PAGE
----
Palacio de Bellas Artes, Mexico City’s Cathedral of Art

Originally designed to house the national theater, the Palacio de Bellas Artes has become a cultural hub in arguably the most beautiful building in Mexico City.

The Palacio de Bellas Artes was built in the early 20th century to house the national theater, but it has become more than that. Some call it the “Cathedral of Art in Mexico.” It has become a cultural hub of Mexico City–in addition to containing two theaters, there are important murals on display and a rotating architectural exhibition inside. Outside, it sits on the end of the Alameda Central park, a popular and scenic spot for locals to gather on a pleasant early evening amidst the hubbub of the city the sounds and the unevenly tuned melodies of the organilleros.

The building is also widely regarded as the most beautiful in Mexico City. It’s an unusual mix of Art Nouveau and Neo Classical on the outside and soaring Art Deco on the inside. It makes for a striking combination, but it somehow works. It was conceived around 1905 but not actually completed until the mid-1930s.

The most eye-catching feature from the outside is the colorful roof dominated by three cupolas covered with orange and yellow tiles. On top of the main cupola is a cluster of statues depicting a Mexican eagle and figures representing the dramatic arts.

The roof sits atop a Neo Classical structure clad in Italian marble and lined with columns and statues representing the dramatic arts.

Inside is quite different. It’s a bit like an Art Deco movie set, with strong, sharp lines and richly colored marbles. After a small entrance hall, you move up a short flight of steps to the main atrium. In here, you’re standing directly under the domes that you see on the outside.

Lining balconies around each floor in the atrium are exhibitions. The most striking is the permanent display of large murals by painters such as Diego Rivera and David Alfaro Siqueiros. Mostly dating to the 1930s through the 1950s, the murals sometimes explode out of their space and start creeping out along the ceiling.

The very top floor is devoted to the Museo Nacional de Arquitectura (National Museum of Architecture), which has a rotating exhibit related to Mexican architects and architecture.

Photos of Palacio de Bellas Artes

A large painting by Mexican painter Diego Rivera titled “Man, Controller of the Universe” (1934). Rivera recreated an earlier painting that had been at the Rockefeller Center in New York but that was ordered destroyed by John D. Rockefeller. In his second version, Rivera added a few additional touches, including depicting Rockefeller drinking with a woman at nightclub (Rockefeller was a teetotaler) with a dish of syphilis bacteria hanging over them.

A 1936 fresco mural by Diego Rivera titled “Carnival of Mexican Life” (Carnaval de la vida mexicana).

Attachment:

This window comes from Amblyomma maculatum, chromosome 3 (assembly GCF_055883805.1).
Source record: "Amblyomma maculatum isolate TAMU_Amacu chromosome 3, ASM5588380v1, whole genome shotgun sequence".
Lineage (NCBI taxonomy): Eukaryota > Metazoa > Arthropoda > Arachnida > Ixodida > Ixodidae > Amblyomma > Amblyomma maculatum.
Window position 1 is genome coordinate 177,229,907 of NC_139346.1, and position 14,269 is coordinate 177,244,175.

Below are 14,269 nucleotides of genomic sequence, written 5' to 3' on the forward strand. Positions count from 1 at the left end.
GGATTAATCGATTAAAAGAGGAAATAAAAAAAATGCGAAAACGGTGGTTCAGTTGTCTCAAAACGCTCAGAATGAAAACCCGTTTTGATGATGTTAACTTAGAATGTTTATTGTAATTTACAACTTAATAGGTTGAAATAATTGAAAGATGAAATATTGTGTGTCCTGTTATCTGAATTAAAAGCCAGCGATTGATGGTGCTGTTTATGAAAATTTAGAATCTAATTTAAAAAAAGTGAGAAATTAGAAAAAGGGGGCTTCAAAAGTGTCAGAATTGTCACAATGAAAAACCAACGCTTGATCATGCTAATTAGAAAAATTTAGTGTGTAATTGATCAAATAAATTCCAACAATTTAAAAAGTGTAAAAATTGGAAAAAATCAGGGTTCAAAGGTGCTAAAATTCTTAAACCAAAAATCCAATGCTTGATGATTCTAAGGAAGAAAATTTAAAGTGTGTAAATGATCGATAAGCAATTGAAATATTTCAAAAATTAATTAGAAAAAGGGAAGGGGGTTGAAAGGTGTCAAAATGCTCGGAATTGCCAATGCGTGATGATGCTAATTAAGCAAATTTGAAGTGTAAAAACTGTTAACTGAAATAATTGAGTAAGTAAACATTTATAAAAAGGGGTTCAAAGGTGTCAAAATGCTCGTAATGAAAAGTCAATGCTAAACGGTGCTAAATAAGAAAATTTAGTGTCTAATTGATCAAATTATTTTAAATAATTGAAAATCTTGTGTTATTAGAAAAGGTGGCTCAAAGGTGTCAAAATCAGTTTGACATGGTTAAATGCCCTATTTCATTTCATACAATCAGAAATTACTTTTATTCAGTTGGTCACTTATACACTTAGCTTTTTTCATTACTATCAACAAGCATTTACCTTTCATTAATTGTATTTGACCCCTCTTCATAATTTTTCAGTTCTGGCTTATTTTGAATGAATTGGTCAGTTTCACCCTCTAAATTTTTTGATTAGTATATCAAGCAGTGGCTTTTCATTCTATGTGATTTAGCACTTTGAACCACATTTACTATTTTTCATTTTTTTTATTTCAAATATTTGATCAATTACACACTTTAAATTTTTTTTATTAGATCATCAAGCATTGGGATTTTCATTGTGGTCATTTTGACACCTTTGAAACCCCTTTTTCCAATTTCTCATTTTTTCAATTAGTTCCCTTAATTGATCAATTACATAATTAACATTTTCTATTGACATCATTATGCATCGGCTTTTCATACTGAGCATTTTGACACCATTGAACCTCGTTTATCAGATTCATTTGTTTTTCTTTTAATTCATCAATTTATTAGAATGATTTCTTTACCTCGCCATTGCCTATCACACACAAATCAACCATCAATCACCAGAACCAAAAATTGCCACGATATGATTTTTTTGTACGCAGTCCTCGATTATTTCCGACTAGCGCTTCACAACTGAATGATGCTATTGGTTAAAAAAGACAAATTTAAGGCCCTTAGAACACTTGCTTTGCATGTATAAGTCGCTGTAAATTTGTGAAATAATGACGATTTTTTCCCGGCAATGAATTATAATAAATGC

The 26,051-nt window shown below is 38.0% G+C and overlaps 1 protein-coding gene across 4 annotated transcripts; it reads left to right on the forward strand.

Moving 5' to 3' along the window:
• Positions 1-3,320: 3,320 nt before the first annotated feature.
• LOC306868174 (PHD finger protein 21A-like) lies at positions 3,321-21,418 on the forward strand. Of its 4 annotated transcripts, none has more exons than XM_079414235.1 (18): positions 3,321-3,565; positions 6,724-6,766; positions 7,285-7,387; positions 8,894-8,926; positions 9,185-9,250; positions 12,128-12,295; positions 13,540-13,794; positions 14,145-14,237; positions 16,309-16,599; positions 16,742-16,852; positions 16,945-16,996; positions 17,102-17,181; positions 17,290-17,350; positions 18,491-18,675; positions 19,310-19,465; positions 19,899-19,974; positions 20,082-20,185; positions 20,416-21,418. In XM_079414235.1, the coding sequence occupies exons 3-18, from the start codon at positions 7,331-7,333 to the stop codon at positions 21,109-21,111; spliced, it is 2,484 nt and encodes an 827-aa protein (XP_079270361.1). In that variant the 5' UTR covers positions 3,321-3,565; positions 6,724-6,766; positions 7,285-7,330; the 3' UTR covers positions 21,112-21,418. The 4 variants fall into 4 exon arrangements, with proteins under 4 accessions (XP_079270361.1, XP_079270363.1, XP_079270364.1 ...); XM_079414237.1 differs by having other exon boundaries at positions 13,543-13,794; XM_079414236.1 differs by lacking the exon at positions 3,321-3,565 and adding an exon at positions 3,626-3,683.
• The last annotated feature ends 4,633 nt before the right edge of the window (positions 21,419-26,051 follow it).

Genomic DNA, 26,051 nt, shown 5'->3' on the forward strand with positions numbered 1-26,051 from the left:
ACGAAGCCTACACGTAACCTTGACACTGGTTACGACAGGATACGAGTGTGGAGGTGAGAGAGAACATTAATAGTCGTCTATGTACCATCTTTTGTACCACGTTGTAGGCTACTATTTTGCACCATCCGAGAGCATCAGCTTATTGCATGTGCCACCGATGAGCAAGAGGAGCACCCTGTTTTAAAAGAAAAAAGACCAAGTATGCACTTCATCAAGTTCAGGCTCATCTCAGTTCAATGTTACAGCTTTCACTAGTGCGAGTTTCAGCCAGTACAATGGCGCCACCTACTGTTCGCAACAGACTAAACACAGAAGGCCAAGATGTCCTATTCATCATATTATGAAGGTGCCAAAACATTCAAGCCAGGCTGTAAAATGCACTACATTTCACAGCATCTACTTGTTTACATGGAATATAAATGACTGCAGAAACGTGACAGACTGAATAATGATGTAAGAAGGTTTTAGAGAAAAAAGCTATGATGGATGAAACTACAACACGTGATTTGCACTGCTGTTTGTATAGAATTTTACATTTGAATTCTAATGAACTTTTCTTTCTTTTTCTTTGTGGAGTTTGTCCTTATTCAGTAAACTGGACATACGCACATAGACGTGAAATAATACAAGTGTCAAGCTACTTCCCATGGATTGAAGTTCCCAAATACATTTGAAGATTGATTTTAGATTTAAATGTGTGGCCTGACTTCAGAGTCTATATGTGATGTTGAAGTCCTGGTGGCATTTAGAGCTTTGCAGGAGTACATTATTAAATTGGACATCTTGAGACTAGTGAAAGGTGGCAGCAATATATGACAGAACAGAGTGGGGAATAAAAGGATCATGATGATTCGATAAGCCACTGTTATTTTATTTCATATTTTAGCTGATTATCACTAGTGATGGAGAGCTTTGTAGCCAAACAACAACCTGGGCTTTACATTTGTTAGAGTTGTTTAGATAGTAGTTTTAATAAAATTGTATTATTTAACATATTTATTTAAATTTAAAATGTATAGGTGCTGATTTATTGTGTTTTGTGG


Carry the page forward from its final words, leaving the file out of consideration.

A 1934-35 mural painting by Jose Clemente Orozco titled “Catharsis” (Katharsis).

A view from the top of the Torre Latinoamericana.

A 1934-35 mural painting by Jose Clemente Orozco titled “Catharsis” (Katharsis).

A scale model of the Palacio de Bellas Artes that shows the interior cutaway.

“New Democracy” (1944) by David Alfara Siqueiros.

Another view from the top of the Torre Latinoamericana, looking north.

Part of a 1936 fresco mural by Diego Rivera titled “Carnival of Mexican Life” (Carnaval de la vida mexicana).

The marble-lined entrance hall. The box office counters are in this hall.

A section of a large painting by Mexican painter Diego Rivera titled “Man, Controller of the Universe” (1934). This section depicts Leon Trotski, Friedrich Engels, and Karl Marx.

Statues on top of the main dome of the Palacio de Bellas Artes in Mexico City. At top is a Mexican eagle. Underneath that is a series of figures representing the dramatic arts.

Looking up at the cupolas from the floor of the main atrium.

A 1934-35 mural painting by Jose Clemente Orozco titled “Catharsis” (Katharsis).

“New Democracy” (1944) by David Alfara Siqueiros.

What to Know Before You Go

The park area around the building is open 24 hours. To enter the building you’ll need to pass through a security checkpoint. You’ll then be in the main entrance hall, which is where the box office counters are, along with an up-scale restaurant and large bookstore focusing on art and performance.

To get up to the exhibits on the upper floors you’ll need a museum ticket. It’s open Tuesday through Sunday from 10am to 5:30pm. A single adult ticket costs 62 pesos. There are various categories for free entry, including kids under 13, seniors over 60, students with ID, etc. If you want to take photos or video you’ll need to pay a supplement of 30 pesos.

The official website is here.

It’s located six blocks west of the Zocalo, on the end of Alameda Central park.

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